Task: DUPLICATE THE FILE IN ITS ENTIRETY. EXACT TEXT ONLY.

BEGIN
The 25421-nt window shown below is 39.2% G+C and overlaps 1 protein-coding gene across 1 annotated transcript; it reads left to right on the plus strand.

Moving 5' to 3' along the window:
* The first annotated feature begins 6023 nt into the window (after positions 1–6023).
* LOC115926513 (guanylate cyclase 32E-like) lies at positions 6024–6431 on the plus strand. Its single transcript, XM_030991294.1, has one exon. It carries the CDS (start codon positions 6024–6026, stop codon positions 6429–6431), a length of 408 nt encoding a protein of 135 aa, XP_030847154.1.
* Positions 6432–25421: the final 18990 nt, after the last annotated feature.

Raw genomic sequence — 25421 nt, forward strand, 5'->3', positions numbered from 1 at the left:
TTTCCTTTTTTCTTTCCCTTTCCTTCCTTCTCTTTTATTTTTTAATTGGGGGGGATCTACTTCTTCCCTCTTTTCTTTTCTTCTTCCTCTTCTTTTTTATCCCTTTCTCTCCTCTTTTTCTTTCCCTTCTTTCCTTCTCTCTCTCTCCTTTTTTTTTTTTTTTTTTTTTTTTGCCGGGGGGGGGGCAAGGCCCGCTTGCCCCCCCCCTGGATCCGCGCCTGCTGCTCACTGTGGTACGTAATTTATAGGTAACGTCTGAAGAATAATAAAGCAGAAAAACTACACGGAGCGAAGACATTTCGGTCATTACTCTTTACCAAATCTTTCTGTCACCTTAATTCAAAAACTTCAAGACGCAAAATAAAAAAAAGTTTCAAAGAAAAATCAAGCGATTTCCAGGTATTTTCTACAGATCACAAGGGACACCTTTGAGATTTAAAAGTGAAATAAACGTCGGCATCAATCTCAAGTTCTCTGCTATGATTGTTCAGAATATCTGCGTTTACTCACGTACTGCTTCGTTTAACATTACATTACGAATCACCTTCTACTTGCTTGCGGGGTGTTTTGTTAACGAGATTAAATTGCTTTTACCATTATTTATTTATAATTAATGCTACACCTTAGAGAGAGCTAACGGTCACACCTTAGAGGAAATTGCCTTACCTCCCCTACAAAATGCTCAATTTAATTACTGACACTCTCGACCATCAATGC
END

The 25421-nt window shown below is 39.2% G+C and overlaps 1 protein-coding gene across 1 annotated transcript; it reads left to right on the plus strand.

Moving 5' to 3' along the window:
* The first annotated feature begins 6023 nt into the window (after positions 1–6023).
* LOC115926513 (guanylate cyclase 32E-like) lies at positions 6024–6431 on the plus strand. Its single transcript, XM_030991294.1, has one exon. It carries the CDS (start codon positions 6024–6026, stop codon positions 6429–6431), a length of 408 nt encoding a protein of 135 aa, XP_030847154.1.
* Positions 6432–25421: the final 18990 nt, after the last annotated feature.

Raw genomic sequence — 25421 nt, forward strand, 5'->3', positions numbered from 1 at the left:
TTTCCTTTTTTCTTTCCCTTTCCTTCCTTCTCTTTTATTTTTTAATTGGGGGGGATCTACTTCTTCCCTCTTTTCTTTTCTTCTTCCTCTTCTTTTTTATCCCTTTCTCTCCTCTTTTTCTTTCCCTTCTTTCCTTCTCTCTCTCTCCTTTTTTTTTTTTTTTTTTTTTTTTGCCGGGGGGGGGGCAAGGCCCGCTTGCCCCCCCCCTGGATCCGCGCCTGCTGCTCACTGTGGTACGTAATTTATAGGTAACGTCTGAAGAATAATAAAGCAGAAAAACTACACGGAGCGAAGACATTTCGGTCATTACTCTTTACCAAATCTTTCTGTCACCTTAATTCAAAAACTTCAAGACGCAAAATAAAAAAAAGTTTCAAAGAAAAATCAAGCGATTTCCAGGTATTTTCTACAGATCACAAGGGACACCTTTGAGATTTAAAAGTGAAATAAACGTCGGCATCAATCTCAAGTTCTCTGCTATGATTGTTCAGAATATCTGCGTTTACTCACGTACTGCTTCGTTTAACATTACATTACGAATCACCTTCTACTTGCTTGCGGGGTGTTTTGTTAACGAGATTAAATTGCTTTTACCATTATTTATTTATAATTAATGCTACACCTTAGAGAGAGCTAACGGTCACACCTTAGAGGAAATTGCCTTACCTCCCCTACAAAATGCTCAATTTAATTACTGACACTCTCGACCATCAATGC